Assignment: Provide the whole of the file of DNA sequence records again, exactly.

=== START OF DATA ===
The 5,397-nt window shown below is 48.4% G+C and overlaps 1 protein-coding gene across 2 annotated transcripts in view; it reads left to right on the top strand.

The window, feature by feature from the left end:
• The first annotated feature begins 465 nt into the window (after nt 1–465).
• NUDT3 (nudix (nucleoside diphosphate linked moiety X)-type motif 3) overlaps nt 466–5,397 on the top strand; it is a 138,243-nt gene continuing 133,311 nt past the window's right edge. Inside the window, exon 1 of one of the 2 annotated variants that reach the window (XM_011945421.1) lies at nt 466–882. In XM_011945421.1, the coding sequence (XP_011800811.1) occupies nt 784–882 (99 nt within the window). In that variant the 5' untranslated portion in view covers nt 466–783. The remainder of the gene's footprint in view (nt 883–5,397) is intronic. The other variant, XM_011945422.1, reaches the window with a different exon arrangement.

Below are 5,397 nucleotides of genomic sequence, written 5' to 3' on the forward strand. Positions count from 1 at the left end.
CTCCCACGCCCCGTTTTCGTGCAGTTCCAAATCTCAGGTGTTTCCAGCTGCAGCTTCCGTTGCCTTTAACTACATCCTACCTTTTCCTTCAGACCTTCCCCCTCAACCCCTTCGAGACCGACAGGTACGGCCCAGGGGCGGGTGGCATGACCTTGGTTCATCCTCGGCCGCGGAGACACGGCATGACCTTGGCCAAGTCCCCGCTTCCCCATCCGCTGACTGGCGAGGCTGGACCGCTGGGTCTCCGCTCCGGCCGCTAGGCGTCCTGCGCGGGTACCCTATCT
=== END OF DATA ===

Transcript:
The 5,397-nt window shown below is 48.4% G+C and overlaps 1 protein-coding gene across 2 annotated transcripts in view; it reads left to right on the top strand.

The window, feature by feature from the left end:
• The first annotated feature begins 465 nt into the window (after nt 1–465).
• NUDT3 (nudix (nucleoside diphosphate linked moiety X)-type motif 3) overlaps nt 466–5,397 on the top strand; it is a 138,243-nt gene continuing 133,311 nt past the window's right edge. Inside the window, exon 1 of one of the 2 annotated variants that reach the window (XM_011945421.1) lies at nt 466–882. In XM_011945421.1, the coding sequence (XP_011800811.1) occupies nt 784–882 (99 nt within the window). In that variant the 5' untranslated portion in view covers nt 466–783. The remainder of the gene's footprint in view (nt 883–5,397) is intronic. The other variant, XM_011945422.1, reaches the window with a different exon arrangement.

Below are 5,397 nucleotides of genomic sequence, written 5' to 3' on the forward strand. Positions count from 1 at the left end.
CTCCCACGCCCCGTTTTCGTGCAGTTCCAAATCTCAGGTGTTTCCAGCTGCAGCTTCCGTTGCCTTTAACTACATCCTACCTTTTCCTTCAGACCTTCCCCCTCAACCCCTTCGAGACCGACAGGTACGGCCCAGGGGCGGGTGGCATGACCTTGGTTCATCCTCGGCCGCGGAGACACGGCATGACCTTGGCCAAGTCCCCGCTTCCCCATCCGCTGACTGGCGAGGCTGGACCGCTGGGTCTCCGCTCCGGCCGCTAGGCGTCCTGCGCGGGTACCCTATCT